In Canada, libraries are viewed as cultural institutions and it is expected
that the government will fund library service for the public good. In this view,
libraries are not seen as being in competition with other organizations that
provide service. Libraries are believed to serve a societal function in
the promotion of literacy and in the provision of fair, equitable access to
information. Under GATS, libraries are seen as a service 'industry' and are being
scrutinized for possible liberalization. This point of view sees only the service
outcomes of libraries and does not consider the social values of these organizations.
Governments have historically faced
challenges in negotiating protection of cultural industries in trade agreements,
but such protection is highly valued among many countries.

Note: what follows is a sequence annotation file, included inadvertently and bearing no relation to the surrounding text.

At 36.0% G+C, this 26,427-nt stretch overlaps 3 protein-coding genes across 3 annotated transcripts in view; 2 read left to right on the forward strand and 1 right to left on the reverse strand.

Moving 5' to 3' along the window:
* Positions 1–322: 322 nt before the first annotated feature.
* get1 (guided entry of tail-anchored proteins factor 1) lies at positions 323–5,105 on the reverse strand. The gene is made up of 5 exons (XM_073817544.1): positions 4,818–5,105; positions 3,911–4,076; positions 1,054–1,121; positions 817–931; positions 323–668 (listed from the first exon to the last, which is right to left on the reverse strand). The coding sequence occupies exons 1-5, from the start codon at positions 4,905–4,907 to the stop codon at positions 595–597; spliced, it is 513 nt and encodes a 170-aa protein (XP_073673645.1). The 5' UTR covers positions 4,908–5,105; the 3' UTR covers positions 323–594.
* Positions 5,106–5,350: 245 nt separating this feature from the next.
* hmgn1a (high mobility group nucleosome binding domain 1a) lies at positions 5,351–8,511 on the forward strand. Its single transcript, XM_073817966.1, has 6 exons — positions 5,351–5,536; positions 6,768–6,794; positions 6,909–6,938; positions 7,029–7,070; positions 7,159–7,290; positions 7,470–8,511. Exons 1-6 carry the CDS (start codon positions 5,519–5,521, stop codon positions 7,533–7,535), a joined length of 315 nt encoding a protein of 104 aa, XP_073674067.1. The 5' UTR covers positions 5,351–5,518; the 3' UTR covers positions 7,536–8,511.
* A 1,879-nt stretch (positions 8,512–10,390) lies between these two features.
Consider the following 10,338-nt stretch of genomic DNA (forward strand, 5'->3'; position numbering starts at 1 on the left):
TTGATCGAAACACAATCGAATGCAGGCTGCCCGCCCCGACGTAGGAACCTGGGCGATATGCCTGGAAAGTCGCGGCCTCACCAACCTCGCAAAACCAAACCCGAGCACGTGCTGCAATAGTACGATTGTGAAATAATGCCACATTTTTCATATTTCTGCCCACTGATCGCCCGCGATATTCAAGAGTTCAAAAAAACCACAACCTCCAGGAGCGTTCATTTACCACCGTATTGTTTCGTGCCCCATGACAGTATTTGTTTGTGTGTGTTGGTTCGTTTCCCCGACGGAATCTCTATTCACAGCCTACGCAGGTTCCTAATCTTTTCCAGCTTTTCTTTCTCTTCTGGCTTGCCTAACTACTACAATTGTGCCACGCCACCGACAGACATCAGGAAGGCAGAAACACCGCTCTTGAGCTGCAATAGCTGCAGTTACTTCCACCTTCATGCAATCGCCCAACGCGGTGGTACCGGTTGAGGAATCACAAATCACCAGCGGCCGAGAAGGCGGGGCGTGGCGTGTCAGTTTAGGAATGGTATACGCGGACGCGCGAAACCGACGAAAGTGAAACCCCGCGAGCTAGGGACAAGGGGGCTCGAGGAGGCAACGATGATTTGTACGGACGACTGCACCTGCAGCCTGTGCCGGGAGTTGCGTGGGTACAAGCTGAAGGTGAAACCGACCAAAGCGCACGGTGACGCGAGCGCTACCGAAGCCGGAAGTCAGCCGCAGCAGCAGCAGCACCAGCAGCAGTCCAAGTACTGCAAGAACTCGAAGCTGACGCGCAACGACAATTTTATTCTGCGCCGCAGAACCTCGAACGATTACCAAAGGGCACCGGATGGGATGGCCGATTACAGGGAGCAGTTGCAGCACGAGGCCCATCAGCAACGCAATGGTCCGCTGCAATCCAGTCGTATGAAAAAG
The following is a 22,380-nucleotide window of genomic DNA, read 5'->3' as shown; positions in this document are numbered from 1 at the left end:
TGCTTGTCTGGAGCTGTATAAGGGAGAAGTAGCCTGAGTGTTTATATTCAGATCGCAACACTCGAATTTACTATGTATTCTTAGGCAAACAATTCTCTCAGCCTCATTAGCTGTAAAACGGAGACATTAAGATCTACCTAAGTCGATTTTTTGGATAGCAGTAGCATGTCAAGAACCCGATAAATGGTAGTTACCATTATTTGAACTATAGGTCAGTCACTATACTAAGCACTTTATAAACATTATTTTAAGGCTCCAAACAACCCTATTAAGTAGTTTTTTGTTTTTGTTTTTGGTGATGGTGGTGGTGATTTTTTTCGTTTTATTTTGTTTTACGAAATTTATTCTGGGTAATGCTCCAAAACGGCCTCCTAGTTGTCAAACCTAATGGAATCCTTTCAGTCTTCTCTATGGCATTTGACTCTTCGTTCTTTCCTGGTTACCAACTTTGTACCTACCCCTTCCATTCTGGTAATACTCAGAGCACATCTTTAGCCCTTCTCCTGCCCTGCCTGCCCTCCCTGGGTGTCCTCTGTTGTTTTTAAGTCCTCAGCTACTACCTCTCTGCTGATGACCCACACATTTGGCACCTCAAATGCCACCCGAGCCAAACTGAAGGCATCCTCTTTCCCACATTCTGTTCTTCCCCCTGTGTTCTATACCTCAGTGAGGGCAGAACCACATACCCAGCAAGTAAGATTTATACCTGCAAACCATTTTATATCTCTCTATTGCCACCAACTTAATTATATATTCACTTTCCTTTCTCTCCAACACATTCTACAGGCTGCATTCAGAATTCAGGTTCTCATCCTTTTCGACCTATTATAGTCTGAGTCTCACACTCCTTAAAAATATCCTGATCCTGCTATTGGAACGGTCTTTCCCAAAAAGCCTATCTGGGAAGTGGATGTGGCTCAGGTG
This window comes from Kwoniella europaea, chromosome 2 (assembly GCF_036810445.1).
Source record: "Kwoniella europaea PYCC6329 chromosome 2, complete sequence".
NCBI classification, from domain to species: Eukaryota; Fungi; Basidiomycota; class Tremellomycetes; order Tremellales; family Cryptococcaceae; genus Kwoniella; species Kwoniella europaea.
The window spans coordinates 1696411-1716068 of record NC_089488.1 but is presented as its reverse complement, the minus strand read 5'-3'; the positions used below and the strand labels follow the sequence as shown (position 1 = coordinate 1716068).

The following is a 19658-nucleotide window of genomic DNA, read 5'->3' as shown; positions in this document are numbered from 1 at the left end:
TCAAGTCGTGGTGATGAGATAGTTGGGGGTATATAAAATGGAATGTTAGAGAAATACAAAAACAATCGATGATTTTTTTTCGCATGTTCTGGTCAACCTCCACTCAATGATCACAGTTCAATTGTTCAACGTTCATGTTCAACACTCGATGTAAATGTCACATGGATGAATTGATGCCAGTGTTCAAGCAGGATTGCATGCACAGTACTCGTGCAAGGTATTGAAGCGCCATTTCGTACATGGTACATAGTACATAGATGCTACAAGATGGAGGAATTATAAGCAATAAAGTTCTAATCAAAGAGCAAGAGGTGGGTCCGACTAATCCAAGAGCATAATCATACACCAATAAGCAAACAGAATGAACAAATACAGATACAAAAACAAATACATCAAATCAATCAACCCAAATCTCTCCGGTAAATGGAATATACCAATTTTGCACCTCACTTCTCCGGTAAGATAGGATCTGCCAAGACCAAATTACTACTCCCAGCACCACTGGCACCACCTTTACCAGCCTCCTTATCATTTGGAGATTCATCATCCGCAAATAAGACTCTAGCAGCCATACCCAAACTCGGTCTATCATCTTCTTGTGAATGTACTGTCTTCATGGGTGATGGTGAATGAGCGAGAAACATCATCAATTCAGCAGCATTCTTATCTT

Goff notes that governments
"willingly open the territorial borders
of the state in order to reap the economic reward that accompanies participation
in a global marketplace. Nevertheless, they resist the concomitant cultural
homogenization--the dilution of national identity--by simultaneously fortifying
the nation. States are responding to globalization by attempting to restore
meaning to national borders, not as barriers to entry, but as boundaries
demarcating distinct political communities."
This attempt to increase trade but to spare cultural industries from
liberalization is an issue in the GATS negotiations and during the Uruguay
Rounds, the heated debate between the American and the European Union (EU)
over a cultural exception for the audiovisual industry under GATS, threatened
to undo the entire agreement (Goff, 534).